T.A.C.O.s Anyone?

For 17 years I taught a course on America’s Cults and New Religions on the college level (and occasionally on the seminary level, too). I promoted the elective course to the student population as “Unsafe Sects.” For years I’ve thought about writing a book with that title.

Have you ever wondered why you just don’t hear that much about “cults” in the secular or Christian media anymore? One reason is because “cult watchers” can be successfully sued for calling a specific group a cult. Another is because secular sociologists of religion (and some religious ones) have virtually abandoned the word because its use risks violence against religious groups that are non-traditional. In the popular mind “cult” evokes a fanatical religious group stockpiling weapons and abusing children, etc. So the word has virtually fallen out of use except for those few groups that are notoriously and universally known to be engaging in illegal activities (and most of them are underground).

One thing I discovered when teaching the course (and talking about “cults and new religions”) in numerous churches) was a term coined by some sociologist of religion: “T.A.C.O.”–”Totalistic, Aberrational, Christian Organization.” I don’t recall who coined the term (if I ever knew). It was used in print by sociologists to describe a category of churches and sects.

I think it’s time to resurrect it.

Just in the past two to three years I’ve encountered a number of evangelical Christians whose lives have been very negatively impacted by churches (and sometimes networks of churches) who most people consider “evangelical” but fit the profile of a T.A.C.O. Somehow, many of these are able to fly under the radar, so to speak, and not be widely recognized as that. Many conservative evangelicals admire them for their dedication, intensity and outreach.

There is, I judge, a fine line between a high-demand, intense religious group and a T.A.C.O. It’s easy for the former to slide into the latter and some groups are what I would call “TACO-ish” (rather than absolutely “a” T.A.C.O.”).

Here’s an example from my own life experience. Some years ago my wife and I were members of a Baptist church that most people would consider mainstream evangelical. But dysfunction set in–beginning with the governing board. Because of my status as a church professional and researcher and teacher of cults and new religions (including T.A.C.O.s) I could see where that dysfunction was leading–toward totalizing control of the church by a small coterie of men whose motives I has reason to question. The board brought to the congregation seemingly innocent changes to the church’s by-laws that I saw could and probably would lead to some abusive behaviors. I stood up in church business meetings and pointed out where the process was leading and why the proposals were not appropriate. With very little effort I was able to sway the congregation to defeat the proposals. Then the governing board called me to meet with them. They asked me to stop speaking in church business meetings. I asked if I said anything unethical, abusive, heretical or manipulative. They said no, but…I was too strong an influence. They wanted to have their way and they knew without my voice they could. Needless to say, my wife and I left that church. Soon after that the governing board manipulated the dismissal of the entire pastoral staff–including a single mom (Christian education director) and man with four children who had just moved his family a long distance to join the church’s staff as youth pastor. Their only reason was that they wanted the new pastor (not yet chosen) to have a “clean slate” meaning to be able to bring in his own people. During a particularly tense church business meeting (which my wife and I attended just before finally leaving the church) the governing board lined up before the congregation and threatened to resign en masse unless the congregation did their bidding–gave them the power to fire the whole church staff. The denomination’s executive minister was present and spoke. He told the congregation he could not in good conscience recommend anyone to become pastor of the church if they did this. Out of fear of offending their friends on the governing board and of having no leadership, the congregation voted to give the governing board the power to fire the entire pastoral staff.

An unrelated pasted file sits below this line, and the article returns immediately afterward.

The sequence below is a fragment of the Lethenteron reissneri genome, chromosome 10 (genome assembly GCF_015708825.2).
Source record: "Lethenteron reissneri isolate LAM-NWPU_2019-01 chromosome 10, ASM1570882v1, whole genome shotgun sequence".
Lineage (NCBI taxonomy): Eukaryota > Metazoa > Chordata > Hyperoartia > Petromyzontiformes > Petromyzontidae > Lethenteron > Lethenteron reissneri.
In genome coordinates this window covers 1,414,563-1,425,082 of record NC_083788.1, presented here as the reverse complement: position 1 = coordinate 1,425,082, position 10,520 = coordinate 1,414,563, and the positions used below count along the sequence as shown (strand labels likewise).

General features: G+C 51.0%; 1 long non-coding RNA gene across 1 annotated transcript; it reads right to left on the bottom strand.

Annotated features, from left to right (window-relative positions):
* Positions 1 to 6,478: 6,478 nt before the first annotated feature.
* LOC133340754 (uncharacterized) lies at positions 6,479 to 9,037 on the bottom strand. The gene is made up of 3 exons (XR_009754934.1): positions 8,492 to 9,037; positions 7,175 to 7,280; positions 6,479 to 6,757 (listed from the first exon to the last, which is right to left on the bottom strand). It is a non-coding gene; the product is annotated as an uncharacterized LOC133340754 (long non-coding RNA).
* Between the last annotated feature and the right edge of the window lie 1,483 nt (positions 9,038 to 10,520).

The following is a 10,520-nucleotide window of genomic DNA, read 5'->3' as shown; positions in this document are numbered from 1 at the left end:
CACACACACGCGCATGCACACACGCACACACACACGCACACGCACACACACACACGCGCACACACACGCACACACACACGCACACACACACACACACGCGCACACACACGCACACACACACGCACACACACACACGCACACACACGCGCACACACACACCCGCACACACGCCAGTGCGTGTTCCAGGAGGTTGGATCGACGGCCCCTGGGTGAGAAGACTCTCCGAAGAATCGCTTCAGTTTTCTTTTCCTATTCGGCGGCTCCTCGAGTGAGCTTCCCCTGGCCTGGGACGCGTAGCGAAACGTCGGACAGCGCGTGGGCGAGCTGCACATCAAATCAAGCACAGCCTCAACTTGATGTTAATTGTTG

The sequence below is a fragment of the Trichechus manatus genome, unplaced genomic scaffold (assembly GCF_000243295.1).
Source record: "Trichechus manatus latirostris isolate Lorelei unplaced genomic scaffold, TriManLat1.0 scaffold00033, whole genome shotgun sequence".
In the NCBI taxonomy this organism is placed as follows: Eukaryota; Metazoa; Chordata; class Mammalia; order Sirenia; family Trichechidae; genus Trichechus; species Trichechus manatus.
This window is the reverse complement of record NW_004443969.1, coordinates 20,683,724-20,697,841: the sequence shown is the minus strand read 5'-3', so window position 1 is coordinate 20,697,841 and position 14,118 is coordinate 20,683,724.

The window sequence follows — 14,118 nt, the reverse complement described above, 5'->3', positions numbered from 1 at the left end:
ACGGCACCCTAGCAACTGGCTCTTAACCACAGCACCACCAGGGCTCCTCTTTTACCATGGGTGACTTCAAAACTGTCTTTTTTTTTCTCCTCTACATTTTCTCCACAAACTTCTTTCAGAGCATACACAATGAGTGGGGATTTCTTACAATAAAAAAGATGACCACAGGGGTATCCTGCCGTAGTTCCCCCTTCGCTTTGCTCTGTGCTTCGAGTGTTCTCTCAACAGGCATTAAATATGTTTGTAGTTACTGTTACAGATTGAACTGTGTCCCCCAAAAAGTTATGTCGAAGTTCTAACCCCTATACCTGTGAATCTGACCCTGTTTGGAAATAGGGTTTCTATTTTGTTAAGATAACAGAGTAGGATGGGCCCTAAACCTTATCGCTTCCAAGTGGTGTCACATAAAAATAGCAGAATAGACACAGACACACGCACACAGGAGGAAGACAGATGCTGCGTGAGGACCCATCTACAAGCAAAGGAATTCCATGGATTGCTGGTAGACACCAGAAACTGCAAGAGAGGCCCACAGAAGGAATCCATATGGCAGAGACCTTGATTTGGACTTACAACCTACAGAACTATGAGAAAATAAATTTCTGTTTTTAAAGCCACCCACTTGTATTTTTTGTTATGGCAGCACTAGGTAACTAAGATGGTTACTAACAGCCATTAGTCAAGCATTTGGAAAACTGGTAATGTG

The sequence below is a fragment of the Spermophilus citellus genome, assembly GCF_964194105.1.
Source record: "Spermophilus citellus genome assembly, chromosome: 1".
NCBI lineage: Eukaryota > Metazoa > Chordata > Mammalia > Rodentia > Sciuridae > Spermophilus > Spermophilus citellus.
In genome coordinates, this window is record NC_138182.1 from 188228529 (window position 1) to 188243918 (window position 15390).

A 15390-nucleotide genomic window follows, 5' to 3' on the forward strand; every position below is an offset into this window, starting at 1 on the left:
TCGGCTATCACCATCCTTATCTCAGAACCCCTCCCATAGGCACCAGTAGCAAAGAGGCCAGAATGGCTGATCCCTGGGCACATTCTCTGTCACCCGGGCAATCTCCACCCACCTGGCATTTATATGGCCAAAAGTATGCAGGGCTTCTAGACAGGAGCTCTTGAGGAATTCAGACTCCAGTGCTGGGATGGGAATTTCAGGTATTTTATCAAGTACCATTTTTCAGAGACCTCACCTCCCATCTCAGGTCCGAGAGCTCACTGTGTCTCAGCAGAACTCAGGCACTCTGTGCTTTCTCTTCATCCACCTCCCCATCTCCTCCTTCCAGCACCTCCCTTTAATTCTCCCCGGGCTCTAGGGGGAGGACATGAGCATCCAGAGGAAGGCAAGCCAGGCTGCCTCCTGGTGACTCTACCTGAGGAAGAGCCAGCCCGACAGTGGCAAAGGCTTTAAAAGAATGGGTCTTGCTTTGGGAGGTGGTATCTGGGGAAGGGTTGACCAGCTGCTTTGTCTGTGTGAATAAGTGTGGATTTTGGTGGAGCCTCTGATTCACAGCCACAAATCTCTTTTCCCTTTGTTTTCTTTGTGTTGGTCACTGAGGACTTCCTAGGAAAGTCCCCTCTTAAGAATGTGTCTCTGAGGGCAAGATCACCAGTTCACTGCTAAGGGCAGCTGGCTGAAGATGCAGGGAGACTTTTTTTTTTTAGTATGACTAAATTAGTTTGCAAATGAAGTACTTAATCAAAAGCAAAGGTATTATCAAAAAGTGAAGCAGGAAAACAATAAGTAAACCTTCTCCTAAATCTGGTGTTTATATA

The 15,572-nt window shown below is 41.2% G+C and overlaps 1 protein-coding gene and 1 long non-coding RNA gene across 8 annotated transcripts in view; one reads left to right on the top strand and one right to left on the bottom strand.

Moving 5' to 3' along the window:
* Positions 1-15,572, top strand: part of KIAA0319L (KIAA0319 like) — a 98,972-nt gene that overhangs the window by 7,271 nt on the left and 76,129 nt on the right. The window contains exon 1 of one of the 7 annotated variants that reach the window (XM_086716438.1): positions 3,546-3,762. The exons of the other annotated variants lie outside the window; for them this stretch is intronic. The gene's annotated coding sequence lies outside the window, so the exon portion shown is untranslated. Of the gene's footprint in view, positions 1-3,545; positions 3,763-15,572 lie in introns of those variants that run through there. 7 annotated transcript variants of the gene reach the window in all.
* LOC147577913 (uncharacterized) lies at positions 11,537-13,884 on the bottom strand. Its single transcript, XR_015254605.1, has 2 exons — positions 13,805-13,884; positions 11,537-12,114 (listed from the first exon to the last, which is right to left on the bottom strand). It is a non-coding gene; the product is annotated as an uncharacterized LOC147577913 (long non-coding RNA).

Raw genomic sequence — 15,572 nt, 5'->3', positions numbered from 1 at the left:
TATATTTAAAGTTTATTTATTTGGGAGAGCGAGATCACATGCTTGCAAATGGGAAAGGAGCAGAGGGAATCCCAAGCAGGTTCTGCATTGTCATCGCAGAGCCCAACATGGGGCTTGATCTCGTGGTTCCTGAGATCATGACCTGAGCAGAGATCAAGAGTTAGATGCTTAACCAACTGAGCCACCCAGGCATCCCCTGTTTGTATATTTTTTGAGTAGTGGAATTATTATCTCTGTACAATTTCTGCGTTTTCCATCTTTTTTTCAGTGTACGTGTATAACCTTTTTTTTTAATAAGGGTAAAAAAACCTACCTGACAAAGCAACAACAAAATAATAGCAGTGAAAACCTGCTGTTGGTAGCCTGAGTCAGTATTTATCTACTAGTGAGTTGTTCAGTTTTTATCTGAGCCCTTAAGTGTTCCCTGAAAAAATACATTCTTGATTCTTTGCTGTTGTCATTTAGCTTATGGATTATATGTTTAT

This was one personal brush with what I would consider semi-TACO-ish behavior in a “mainstream” evangelical congregation. It is not, I have come to believe, uncommon. My advice to people who experience this in their own congregations is “Run!” This kind of behavior, I believe, is not only unhealthy but also abusive.

Recently I have read about and heard sad stories from former members of churches that most people in their communities (and sometimes far and wide) consider “evangelical.” In some cases the pastors are well-known authors and greatly admired for their intense dedication to, for example, “discipling” people. In ever case I’m referring to here, there is something I would consider “cultish” or at least “TACO-ish” about the church.